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Homework Help: Why this equation can't solve

  1. Aug 19, 2010 #1
    I would like to solve equation with x=a-1*b but when I inverse matrix A . It is bad solution to solve (I use mathematica to solve it)(Attach matrix A in excel file).
    I want to know why matrix A is bad solution when I inverse???????
    If I want to solve this equation. How i can do?

    Attached Files:

    Last edited: Aug 19, 2010
  2. jcsd
  3. Aug 19, 2010 #2


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    Is your matrix a square? If not - no inverse. (Although being square is not itself sufficient for an inverse to exist.)
  4. Aug 19, 2010 #3
    -I use Pseudo method but answer is bad solution
  5. Aug 19, 2010 #4


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    Okay, for which item are you trying to solve.

    your equation was
    x = a - 1b

    That has nothing to do at all with your "solution" - your result doesn't follow from the equation.
  6. Aug 19, 2010 #5


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    Roger Penrose worked on the inverses on non-square matries before relativity.
  7. Aug 19, 2010 #6


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    I believe the OP meant x = A-1b.

    Then he/she revised the above to this: x=(aT*a)-1*B,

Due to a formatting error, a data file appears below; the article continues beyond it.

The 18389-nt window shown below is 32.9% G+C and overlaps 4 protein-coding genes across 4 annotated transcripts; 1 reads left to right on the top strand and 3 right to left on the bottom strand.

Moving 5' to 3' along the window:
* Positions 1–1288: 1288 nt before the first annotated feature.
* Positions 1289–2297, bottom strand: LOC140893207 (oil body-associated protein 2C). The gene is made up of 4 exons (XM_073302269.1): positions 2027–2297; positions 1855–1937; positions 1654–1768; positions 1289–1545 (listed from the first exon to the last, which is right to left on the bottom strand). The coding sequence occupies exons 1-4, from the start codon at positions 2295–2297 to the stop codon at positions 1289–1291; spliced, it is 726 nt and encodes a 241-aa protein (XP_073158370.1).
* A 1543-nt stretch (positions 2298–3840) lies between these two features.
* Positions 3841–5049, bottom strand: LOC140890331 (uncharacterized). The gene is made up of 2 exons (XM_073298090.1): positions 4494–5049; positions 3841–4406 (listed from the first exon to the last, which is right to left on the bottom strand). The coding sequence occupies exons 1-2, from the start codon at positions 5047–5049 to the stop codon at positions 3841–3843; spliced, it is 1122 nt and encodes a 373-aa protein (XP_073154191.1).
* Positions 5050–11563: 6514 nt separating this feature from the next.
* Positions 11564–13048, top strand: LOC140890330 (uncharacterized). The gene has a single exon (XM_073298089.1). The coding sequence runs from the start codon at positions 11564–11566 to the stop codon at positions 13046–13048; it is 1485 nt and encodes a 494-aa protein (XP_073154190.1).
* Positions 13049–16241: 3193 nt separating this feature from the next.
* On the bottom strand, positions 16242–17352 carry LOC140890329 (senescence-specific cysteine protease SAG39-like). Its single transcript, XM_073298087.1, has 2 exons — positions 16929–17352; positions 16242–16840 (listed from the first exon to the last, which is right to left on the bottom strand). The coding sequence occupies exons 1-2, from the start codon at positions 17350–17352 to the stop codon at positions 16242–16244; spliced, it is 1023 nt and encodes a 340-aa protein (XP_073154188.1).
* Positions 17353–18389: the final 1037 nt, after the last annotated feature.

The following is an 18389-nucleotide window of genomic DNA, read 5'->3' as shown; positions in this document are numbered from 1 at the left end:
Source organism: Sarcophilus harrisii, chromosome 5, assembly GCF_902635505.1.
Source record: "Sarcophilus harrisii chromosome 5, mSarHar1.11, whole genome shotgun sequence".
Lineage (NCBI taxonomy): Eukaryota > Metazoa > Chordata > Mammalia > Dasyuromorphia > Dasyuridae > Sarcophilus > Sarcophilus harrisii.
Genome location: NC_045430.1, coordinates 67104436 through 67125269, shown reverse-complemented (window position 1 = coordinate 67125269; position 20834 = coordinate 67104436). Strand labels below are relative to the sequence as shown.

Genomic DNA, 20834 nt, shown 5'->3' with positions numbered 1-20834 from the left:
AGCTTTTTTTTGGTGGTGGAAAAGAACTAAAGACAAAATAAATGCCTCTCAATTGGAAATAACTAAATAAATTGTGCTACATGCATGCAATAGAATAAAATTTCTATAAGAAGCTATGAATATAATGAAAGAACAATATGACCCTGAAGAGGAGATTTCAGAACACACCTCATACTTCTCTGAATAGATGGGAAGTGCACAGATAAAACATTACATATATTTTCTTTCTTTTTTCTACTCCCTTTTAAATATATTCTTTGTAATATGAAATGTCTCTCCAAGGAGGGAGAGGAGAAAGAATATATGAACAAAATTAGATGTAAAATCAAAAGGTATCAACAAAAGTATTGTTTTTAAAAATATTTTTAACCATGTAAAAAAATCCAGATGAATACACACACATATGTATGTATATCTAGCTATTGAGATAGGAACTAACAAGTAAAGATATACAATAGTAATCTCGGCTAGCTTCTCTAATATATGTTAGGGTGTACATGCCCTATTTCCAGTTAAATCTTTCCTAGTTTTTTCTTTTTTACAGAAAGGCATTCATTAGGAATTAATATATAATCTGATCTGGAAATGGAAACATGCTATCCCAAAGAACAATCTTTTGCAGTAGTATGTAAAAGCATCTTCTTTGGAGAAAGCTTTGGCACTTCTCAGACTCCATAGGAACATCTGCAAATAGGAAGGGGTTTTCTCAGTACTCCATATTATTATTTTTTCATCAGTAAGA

which I believe means this: x = (ATA)-1b.
  8. Aug 20, 2010 #7


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    Aha - good catch. Of course, this means that the original equation is nowhere to be seen, so it remains impossible to see why this approach fails.
  9. Aug 20, 2010 #8


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    Need to pay attention to dimension. The matrix A has 35 rows and 20 columns (i.e. 35 x 20) and B has 35 rows (i.e. 35 x 1). ATA is a 20 x 20 matrix and so is (ATA)-1. Multiplying a 35 x 1 matrix by a 20 x 20 matrix isn't valid.

    This smells like a least squares problem, which means the solution would be x = (ATA)-1 ATb.
  10. Aug 21, 2010 #9


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    What in the world do you mean by this? Roger Penrose wasn't born until 26 years after relativity was developed! Do you mean he worked on them before they were used in relativity?
  11. Aug 21, 2010 #10
    Penrose worked those inverses before he worked on relativity
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